Measure D won’t solve our land-use problem
Measure D, the property rights initiative that will appear on the November ballot, is the wrong solution to bad management.
We say bad management because the more than 5,000 registered Nevada County voters who signed the initiative have essentially said so. While Measure D isn’t the answer, something needs to be done about a board of supervisors that has promoted its own agenda at the apparent expense of many property owners.
And to dismiss the thousands who signed the initiative as “developers,” or “out-of-area-land-rapers” is a mistake that may reveal itself on election day.
John Lorini, a former member of the county Planning Commission, summarized the Measure D debate best in a letter to The Union last July:
“The movement for an initiative got started for very understandable reasons,” he wrote. “The Board of Supervisors in recent years has been dominated by a group who have largely ignored a sizeable segment of the population while promoting its own ideas about how the county should develop (or not develop). Those who have been ignored got hopping mad, and put on a major push to create the initiative. The majority on the Board of Supervisors have largely brought this upon themselves.”
If it passes, however, Measure D will certainly face legal challenges that could cost taxpayers lots of money, simply to discover it is flawed. Many courts have already upheld a municipality’s right to manage land use. In fact, the the U.S. Supreme Court recently ruled in favor of the Tahoe Regional Planning Agency in a case challenging its authority to tie up private land use pending years of environmental review.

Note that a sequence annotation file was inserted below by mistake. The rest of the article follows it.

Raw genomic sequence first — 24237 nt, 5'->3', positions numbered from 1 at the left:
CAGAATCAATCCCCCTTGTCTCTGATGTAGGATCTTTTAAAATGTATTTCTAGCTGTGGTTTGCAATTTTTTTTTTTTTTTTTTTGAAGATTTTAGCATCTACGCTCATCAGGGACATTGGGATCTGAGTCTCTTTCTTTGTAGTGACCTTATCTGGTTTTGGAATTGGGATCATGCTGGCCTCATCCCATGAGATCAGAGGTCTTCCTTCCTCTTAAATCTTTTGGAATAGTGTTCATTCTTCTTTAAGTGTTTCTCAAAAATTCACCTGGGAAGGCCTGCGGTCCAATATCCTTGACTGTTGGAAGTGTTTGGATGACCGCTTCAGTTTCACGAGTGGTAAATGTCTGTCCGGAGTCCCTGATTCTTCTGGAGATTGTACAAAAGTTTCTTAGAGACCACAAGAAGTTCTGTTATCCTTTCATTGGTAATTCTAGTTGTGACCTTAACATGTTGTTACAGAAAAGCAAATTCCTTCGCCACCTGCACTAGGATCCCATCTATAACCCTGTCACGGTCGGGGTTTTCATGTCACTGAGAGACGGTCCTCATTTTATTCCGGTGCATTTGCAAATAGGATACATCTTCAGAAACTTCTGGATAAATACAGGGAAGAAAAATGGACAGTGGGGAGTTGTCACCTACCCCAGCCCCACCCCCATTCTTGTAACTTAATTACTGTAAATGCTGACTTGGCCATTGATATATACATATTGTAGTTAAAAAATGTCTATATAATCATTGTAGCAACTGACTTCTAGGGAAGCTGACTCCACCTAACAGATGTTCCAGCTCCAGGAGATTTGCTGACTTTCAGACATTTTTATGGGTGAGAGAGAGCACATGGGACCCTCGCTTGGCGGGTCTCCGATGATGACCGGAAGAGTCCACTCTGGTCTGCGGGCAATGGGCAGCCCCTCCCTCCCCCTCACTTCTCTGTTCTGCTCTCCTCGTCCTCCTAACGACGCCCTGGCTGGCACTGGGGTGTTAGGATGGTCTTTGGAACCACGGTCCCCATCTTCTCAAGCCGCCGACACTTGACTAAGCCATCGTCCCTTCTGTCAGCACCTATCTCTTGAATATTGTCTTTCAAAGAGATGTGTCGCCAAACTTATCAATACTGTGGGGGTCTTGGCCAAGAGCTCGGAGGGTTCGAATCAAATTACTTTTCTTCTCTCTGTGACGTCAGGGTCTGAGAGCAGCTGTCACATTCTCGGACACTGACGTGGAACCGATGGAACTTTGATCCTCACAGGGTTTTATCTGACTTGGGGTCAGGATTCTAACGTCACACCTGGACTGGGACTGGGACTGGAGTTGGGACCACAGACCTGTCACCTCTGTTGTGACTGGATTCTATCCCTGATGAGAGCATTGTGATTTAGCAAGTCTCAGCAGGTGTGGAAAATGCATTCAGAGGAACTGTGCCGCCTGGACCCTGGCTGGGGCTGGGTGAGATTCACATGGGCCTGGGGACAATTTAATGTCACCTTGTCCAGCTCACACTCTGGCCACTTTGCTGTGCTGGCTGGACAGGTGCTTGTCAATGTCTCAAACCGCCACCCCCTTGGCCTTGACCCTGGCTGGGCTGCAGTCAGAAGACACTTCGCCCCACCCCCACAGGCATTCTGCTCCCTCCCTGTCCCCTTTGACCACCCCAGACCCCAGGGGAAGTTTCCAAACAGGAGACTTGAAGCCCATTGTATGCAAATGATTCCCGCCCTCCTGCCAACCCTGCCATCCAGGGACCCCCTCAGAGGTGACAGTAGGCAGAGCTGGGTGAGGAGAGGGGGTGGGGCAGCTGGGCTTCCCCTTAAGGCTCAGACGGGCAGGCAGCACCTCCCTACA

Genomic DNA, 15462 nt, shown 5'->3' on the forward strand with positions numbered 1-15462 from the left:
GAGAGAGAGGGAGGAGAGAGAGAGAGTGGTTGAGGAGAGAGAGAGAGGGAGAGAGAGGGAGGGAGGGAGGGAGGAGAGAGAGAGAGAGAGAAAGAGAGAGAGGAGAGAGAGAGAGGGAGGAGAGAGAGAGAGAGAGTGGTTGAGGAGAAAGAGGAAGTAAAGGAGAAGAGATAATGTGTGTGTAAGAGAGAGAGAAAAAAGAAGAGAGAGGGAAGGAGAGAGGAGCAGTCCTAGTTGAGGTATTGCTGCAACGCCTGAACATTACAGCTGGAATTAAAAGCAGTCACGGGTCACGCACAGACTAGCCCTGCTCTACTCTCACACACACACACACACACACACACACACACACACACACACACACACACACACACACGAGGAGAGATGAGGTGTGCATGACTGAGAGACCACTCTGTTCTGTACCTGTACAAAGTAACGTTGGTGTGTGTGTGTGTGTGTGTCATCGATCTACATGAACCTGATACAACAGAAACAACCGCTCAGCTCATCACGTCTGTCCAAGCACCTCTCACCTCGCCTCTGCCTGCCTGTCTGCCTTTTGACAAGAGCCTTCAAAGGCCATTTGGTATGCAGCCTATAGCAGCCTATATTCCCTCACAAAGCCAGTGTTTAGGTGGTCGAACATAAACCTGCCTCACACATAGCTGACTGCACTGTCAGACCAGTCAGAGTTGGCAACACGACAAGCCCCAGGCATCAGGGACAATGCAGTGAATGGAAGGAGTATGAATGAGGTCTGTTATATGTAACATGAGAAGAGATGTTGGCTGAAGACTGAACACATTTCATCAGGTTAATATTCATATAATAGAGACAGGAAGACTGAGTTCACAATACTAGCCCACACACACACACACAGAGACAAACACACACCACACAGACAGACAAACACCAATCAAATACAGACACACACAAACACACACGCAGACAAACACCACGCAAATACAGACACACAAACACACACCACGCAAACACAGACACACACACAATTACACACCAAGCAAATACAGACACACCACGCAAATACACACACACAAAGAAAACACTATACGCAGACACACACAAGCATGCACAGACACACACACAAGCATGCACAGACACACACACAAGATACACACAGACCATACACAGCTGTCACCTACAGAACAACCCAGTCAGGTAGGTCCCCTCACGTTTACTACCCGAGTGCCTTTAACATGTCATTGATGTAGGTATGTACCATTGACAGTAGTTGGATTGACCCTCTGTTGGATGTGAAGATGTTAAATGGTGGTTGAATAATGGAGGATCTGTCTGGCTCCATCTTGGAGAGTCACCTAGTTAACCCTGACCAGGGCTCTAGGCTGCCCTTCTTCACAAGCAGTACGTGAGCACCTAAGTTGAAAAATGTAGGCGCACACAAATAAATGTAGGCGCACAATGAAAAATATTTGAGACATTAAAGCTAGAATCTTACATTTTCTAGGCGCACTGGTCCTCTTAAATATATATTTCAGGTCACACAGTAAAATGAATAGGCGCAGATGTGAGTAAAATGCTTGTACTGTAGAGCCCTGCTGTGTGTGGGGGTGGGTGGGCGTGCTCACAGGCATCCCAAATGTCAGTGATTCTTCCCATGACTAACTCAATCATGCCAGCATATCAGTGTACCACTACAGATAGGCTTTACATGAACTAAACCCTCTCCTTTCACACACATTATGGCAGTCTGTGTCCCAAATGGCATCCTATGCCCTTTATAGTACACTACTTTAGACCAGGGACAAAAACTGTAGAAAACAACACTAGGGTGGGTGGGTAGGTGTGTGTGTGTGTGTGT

But more important, the measure could cripple the county’s ability to make good land-use decisions. Emphasis on the term, “good.” If county residents believe their elected officials have not been making good land-use decisions, they’ll likely say so in November, when two seats for the Board of Supervisors will appear on the same ballot as Measure D.
We only hope that the five members who eventually serve on the Nevada County Board of Supervisors listen to the message Measure D was intended to deliver: Respect for the rights of private property owners must be at the forefront of any land use decision.
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